What Jeremy Pruitt can learn from Butch Jones and Nick Saban’s biggest blunder
Photo Credit To Chattanooga Times Free Press

What Jeremy Pruitt can learn from Butch Jones and Nick Saban’s biggest blunder

Let’s talk about Butch Jones for a second.

The former Tennessee coach will forever live in infamy among the fans on Rocky Top. While a few positives were achieved during his 5-year tenure, the sheer mention of Jones will likely send shivers down the collective spines of Vol Nation.

The laundry list of negatives regarding Jones could result in a book series — the worst season in Tennessee’s storied history, a pair of seasons where the SEC East was wide open for the taking, constant drama with players and the media, and bizarre strategic decisions.

Yet, the aforementioned pitfalls don’t compare to Jones’ head-scratching handling of his personnel, specifically in regards to former running back Alvin Kamara.

During his historic rookie season with the New Orleans Saints, Vol Nation felt both the exuberance of witnessing one of their own succeed at the highest level, while also expressing frustration over what could have been during Kamara’s stint in Knoxville.

It was evident that Kamara was Tennessee’s best offensive weapon, but Jones remained loyal to his prized recruiting possession, Jalen Hurd, who is currently a wide receiver at Baylor.

While loyalty is an admirable trait, in the world of sports, it has become massively overrated. Coaches and players should always position themselves to be in the best situations possible, but a range of factors often keep both stuck in less-than-ideal circumstances.

Although Jones’ mishandling of Kamara (among other players) was to the dismay of Tennessee’s success on the field, Jeremy Pruitt can learn from it and apply it to his coaching style.

In essence, he must stay loyal to winning, not players.

As cold as it sounds, football, at the end of the day, is a business. Even at the collegiate level. Pruitt isn’t volunteering as Tennessee’s head coach, he’s getting paid millions of dollars to help the Vols compete for championships.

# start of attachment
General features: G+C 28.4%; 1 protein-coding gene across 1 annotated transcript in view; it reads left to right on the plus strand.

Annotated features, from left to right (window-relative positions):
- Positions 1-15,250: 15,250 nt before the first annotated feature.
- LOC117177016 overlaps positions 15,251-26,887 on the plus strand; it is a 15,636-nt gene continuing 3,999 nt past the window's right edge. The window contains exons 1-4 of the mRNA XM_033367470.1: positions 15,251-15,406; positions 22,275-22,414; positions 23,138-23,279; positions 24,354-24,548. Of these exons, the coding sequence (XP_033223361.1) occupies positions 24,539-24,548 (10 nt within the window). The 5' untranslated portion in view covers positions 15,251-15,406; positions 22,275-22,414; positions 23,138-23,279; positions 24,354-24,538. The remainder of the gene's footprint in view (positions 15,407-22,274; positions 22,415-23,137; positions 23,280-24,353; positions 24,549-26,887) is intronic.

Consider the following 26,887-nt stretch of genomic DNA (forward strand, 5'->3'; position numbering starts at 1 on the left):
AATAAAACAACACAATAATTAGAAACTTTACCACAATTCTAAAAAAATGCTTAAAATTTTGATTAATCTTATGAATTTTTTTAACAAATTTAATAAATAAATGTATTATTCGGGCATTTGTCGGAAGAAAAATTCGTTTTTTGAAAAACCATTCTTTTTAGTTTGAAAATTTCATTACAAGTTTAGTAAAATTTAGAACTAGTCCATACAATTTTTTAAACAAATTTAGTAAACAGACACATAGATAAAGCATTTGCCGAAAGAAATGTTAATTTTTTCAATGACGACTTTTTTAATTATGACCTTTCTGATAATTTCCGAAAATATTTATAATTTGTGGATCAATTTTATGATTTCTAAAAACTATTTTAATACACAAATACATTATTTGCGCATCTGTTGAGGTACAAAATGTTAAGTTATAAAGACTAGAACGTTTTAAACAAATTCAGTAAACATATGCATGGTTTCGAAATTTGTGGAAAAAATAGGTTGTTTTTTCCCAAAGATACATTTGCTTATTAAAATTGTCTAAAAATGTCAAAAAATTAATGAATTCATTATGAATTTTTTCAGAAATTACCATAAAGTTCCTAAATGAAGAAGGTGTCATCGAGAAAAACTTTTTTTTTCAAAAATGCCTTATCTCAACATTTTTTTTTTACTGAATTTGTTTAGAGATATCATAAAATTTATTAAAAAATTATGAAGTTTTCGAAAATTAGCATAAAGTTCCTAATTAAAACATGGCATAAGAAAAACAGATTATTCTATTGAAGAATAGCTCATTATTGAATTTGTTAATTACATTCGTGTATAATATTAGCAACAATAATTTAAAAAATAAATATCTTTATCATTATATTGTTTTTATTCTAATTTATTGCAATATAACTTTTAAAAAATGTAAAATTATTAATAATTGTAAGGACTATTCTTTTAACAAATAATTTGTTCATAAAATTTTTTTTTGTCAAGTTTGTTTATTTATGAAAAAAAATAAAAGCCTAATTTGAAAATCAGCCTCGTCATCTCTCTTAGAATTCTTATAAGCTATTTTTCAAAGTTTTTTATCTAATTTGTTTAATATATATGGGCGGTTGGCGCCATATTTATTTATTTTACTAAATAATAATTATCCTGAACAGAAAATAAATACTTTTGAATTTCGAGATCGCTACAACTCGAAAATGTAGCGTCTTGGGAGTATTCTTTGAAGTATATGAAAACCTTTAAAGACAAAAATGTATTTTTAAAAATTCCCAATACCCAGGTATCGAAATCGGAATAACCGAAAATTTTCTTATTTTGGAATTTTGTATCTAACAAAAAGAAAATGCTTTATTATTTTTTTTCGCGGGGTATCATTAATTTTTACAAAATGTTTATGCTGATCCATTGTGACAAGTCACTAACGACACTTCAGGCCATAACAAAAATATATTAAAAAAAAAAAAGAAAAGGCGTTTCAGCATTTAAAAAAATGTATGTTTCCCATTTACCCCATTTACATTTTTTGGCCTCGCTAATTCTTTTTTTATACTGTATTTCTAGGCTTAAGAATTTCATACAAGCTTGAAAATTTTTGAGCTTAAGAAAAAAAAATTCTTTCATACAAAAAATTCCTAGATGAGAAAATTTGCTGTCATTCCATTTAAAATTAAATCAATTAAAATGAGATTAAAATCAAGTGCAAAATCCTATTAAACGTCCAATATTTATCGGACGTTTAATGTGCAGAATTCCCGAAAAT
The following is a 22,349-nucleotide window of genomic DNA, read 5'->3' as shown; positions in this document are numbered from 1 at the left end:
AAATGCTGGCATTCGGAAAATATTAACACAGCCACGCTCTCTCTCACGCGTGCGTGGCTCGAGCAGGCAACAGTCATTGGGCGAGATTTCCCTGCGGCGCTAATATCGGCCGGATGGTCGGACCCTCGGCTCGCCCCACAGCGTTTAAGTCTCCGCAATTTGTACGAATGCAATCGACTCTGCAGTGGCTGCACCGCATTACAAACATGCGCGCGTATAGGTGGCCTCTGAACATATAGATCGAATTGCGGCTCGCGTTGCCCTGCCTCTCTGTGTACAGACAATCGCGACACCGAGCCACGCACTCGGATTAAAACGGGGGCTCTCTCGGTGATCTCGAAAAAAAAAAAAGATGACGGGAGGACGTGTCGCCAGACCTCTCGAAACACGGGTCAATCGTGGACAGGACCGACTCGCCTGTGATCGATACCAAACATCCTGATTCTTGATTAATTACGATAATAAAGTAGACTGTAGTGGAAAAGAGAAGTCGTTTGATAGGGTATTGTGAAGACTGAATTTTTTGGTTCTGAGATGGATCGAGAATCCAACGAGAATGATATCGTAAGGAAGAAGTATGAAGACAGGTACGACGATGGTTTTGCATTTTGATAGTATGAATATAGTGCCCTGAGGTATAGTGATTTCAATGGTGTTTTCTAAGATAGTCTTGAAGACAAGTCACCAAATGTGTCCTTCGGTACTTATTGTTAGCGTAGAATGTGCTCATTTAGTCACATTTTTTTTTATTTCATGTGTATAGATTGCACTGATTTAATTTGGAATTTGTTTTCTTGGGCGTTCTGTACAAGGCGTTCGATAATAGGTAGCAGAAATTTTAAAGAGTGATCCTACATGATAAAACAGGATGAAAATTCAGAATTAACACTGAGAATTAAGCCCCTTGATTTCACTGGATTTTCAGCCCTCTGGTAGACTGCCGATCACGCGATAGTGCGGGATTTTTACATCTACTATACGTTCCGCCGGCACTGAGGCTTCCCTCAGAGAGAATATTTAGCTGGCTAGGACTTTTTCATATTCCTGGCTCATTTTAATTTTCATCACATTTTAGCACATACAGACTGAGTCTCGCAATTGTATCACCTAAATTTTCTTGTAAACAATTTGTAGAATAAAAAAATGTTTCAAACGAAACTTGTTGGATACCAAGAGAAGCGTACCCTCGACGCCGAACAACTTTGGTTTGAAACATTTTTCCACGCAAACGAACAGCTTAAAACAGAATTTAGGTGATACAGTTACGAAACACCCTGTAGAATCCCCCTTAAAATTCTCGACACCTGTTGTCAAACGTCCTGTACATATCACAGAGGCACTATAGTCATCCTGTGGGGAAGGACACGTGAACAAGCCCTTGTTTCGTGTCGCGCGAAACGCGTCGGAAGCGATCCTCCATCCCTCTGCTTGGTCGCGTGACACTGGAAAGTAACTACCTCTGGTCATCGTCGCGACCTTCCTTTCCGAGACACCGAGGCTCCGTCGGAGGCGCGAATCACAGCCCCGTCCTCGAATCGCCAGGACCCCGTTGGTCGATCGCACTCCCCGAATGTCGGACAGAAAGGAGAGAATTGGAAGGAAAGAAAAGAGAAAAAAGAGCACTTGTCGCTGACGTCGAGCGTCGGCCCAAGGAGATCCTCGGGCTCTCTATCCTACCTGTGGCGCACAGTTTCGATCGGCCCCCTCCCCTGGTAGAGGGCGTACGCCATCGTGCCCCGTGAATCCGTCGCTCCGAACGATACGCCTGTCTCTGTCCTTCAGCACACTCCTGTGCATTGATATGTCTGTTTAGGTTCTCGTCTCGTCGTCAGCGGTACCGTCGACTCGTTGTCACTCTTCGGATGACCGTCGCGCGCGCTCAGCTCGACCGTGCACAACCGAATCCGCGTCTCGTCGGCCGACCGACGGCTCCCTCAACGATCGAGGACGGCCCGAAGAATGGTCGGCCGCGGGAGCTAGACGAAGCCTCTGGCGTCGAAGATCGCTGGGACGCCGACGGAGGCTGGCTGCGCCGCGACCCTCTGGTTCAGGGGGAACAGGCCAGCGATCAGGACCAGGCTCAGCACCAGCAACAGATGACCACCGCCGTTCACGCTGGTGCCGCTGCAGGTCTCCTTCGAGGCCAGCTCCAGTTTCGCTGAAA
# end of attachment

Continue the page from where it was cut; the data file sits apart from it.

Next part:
What often gets in the way of a championship pursuit is the inability to adapt. To rest on your laurels and stick to a plan that isn’t necessarily working.

In fact, Pruitt didn’t have to learn this lesson from Butch Jones. His former boss, Nick Saban, was also a victim to this issue.

Saban is the greatest coach in the history of college football, but he too was overly loyal to a player who had no business being on a football field — Jalen Hurts.

Sure, Hurts was a “winner,” which is to say, he simply didn’t screw it up for the Crimson Tide. In 2016, Alabama’s defense scored touchdowns as if it was an offense. Last season, Hurts only threw one interception, but showed zero progression as a passer.

Throughout the entirety of the season, it became clear that Hurts wasn’t adequate enough to get the job done. But Saban stuck with his quarterback all the way until halftime of the National Championship, when his team trailed 13-0 to Georgia.

In perhaps the greatest power move ever, Saban benched Hurts for freshman Tua Tagovalioa, who on the biggest stage led Alabama to an improbable comeback.

Pruitt witnessed first-hand the downfalls of not playing your best player. Luckily for Alabama, their infrastructure is so machine-like that it can survive with inadequacies for long stretches of time.

Tennessee isn’t at that level. At least, not yet.

If it wants to get to that level, Pruitt can’t commit to a player playing every simple because he’s a 5-star athlete.

He has to commit to winning.

Photo courtesy of Chattanooga Times Free Press

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